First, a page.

Case Law Update: Cook County Judge Finds 6-Person Jury Unconstitutional

In an important ruling that sets up a direct appeal to the Illinois Supreme Court, a Cook County judge held yesterday in a medical malpractice case (Kakos v. Butler, et al., No. 15 L 6691) that the Illinois statute cutting the size of civil-case juries from twelve to six jurors is unconstitutional on its face.  As a result, the case will bypass the appellate court and go directly to the Illinois Supreme Court for a decision on the constitutionality of the amended statute.   The Illinois legislature had amended the statute, 735 ILCS 1105(b), effective June 1, 2015, replacing twelve-person juries in civil cases with six-person juries.  The amended statute effectively eliminates 12-person juries in all civil cases.

In the ruling, Judge William Gomolinski held the legislature had no the authority under Section 1, Article 13 of the 1970 Illinois Constitution to reduce the number of jurors in civil cases from twelve to six.  Article 1, Section 13 of the Illinois Constitution provides that “[t]he right to a trial by jury as heretofore enjoyed shall remain inviolate.”  Although the phrase does not expressly mention 12-person juries, Judge Gomolinski found it necessarily includes a right to a jury of twelve based on the history of the Illinois Constitution and the civil jury trial right in Illinois.  The decision turns on the meaning of the phrase “heretofore enjoyed.”  Judge Gomolinski noted that the right to a 12-person jury had existed in Illinois for over 100 years as of 1970, and that the drafters of the 1970 Constitution had expressly considered and rejected the idea of reducing the size of civil-case juries from twelve to six jurors.  In other words, the drafters of the 1970 Constitution intended to guarantee the right to a 12-peson jury in civil cases, and that right can only be changed by constitutional amendment.  Judge Gomolinski found the legislature’s attempt to change the number of jurors in civil cases “fundamentally at odds” with the intent of the Illinois Constitution and therefore unconstitutional.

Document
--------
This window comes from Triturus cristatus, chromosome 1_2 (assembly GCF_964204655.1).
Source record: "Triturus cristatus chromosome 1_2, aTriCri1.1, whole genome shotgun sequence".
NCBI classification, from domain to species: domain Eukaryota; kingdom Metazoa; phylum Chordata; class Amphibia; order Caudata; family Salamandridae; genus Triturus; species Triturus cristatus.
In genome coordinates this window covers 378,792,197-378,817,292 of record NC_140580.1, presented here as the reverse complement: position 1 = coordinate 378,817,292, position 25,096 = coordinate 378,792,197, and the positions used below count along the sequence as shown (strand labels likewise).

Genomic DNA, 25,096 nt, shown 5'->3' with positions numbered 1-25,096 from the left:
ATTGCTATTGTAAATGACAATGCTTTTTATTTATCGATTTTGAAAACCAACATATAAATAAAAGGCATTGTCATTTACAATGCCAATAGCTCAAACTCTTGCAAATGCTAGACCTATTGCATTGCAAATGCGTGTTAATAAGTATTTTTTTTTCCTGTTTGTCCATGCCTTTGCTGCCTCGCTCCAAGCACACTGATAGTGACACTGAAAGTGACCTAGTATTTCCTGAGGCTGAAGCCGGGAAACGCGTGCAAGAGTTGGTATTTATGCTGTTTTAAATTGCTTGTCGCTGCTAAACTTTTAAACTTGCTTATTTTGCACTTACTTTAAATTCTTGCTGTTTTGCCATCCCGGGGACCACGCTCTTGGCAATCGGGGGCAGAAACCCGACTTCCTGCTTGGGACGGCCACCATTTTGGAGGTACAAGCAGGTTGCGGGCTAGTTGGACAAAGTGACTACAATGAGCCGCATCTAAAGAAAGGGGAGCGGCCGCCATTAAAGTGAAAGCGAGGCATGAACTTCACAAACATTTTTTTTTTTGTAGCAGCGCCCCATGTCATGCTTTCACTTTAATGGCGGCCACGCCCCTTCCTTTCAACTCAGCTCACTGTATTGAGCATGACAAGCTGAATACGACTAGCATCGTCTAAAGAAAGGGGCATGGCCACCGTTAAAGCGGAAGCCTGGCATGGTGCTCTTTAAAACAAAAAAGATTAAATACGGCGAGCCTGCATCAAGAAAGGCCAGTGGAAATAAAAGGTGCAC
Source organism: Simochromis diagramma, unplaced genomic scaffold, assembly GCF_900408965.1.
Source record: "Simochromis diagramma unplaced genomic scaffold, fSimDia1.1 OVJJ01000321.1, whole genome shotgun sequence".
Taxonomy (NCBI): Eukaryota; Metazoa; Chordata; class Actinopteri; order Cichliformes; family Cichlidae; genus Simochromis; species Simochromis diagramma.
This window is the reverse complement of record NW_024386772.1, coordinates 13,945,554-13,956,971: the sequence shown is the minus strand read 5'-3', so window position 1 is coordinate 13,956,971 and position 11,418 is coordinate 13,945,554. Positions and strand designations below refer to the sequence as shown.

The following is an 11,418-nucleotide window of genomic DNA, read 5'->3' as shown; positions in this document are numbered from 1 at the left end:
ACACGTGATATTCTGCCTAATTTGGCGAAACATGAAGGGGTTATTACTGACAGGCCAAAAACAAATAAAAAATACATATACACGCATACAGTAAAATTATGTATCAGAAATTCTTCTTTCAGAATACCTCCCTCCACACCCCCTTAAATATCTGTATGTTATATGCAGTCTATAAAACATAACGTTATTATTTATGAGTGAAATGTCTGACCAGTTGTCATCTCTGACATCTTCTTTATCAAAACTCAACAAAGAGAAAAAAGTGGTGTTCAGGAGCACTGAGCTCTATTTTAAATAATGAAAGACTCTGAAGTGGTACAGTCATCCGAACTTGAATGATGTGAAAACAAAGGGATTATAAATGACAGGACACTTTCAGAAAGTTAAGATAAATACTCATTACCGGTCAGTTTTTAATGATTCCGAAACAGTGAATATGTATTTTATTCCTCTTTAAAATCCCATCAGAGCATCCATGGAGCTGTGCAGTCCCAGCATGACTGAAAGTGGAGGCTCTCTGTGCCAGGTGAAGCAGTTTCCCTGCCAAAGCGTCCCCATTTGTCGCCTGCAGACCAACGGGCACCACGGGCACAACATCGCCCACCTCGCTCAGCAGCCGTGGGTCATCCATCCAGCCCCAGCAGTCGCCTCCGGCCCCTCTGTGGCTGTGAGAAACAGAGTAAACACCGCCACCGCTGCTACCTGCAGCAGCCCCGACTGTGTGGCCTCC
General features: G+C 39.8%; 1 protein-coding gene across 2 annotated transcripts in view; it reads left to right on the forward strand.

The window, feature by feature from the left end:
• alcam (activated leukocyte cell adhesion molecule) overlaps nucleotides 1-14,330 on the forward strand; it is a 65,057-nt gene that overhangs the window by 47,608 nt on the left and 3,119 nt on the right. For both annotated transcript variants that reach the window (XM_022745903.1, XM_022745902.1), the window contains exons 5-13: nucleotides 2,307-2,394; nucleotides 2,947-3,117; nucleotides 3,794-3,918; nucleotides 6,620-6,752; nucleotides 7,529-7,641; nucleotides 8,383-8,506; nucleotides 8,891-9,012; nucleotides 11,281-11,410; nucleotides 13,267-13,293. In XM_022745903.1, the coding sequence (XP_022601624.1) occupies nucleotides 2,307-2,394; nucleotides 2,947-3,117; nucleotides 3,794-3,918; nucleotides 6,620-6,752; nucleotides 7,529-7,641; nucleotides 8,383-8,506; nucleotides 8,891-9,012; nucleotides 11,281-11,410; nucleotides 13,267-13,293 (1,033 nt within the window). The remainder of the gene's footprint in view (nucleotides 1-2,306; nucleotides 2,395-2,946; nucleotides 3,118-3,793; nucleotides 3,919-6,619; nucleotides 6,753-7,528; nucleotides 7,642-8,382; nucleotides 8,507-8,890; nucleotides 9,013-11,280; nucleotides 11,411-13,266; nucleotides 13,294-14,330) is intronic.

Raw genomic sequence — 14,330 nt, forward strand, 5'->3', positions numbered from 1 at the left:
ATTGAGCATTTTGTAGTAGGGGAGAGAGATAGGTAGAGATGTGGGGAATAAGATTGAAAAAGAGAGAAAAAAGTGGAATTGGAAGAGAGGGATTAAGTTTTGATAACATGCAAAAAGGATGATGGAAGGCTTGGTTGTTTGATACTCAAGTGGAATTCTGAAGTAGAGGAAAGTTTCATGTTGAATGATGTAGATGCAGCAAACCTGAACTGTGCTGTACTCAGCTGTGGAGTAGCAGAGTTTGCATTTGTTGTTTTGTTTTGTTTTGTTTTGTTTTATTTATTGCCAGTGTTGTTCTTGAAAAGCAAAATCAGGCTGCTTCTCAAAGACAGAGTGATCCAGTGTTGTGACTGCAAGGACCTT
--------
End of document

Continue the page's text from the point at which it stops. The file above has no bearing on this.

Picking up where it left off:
The case will likely reach the Illinois Supreme Court soon, with a decision to follow possibly in late 2016.